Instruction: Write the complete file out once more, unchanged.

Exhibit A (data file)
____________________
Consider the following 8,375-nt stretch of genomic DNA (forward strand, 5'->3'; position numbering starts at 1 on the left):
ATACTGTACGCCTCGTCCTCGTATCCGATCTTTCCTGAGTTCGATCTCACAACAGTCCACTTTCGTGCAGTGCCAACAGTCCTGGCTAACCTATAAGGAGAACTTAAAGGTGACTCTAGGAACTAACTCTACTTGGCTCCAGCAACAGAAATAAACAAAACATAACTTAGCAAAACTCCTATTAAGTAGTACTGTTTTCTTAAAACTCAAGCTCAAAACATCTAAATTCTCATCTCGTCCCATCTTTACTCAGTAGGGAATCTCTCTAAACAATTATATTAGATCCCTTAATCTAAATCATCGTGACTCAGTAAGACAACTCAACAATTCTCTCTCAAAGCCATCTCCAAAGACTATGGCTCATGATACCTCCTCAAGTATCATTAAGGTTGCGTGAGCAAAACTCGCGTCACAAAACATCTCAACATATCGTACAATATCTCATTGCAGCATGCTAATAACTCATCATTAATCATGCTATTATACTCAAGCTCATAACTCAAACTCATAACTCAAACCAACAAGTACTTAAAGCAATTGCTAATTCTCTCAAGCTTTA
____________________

Consider the following 8,375-nt stretch of genomic DNA (forward strand, 5'->3'; position numbering starts at 1 on the left):
ATACTGTACGCCTCGTCCTCGTATCCGATCTTTCCTGAGTTCGATCTCACAACAGTCCACTTTCGTGCAGTGCCAACAGTCCTGGCTAACCTATAAGGAGAACTTAAAGGTGACTCTAGGAACTAACTCTACTTGGCTCCAGCAACAGAAATAAACAAAACATAACTTAGCAAAACTCCTATTAAGTAGTACTGTTTTCTTAAAACTCAAGCTCAAAACATCTAAATTCTCATCTCGTCCCATCTTTACTCAGTAGGGAATCTCTCTAAACAATTATATTAGATCCCTTAATCTAAATCATCGTGACTCAGTAAGACAACTCAACAATTCTCTCTCAAAGCCATCTCCAAAGACTATGGCTCATGATACCTCCTCAAGTATCATTAAGGTTGCGTGAGCAAAACTCGCGTCACAAAACATCTCAACATATCGTACAATATCTCATTGCAGCATGCTAATAACTCATCATTAATCATGCTATTATACTCAAGCTCATAACTCAAACTCATAACTCAAACCAACAAGTACTTAAAGCAATTGCTAATTCTCTCAAGCTTTA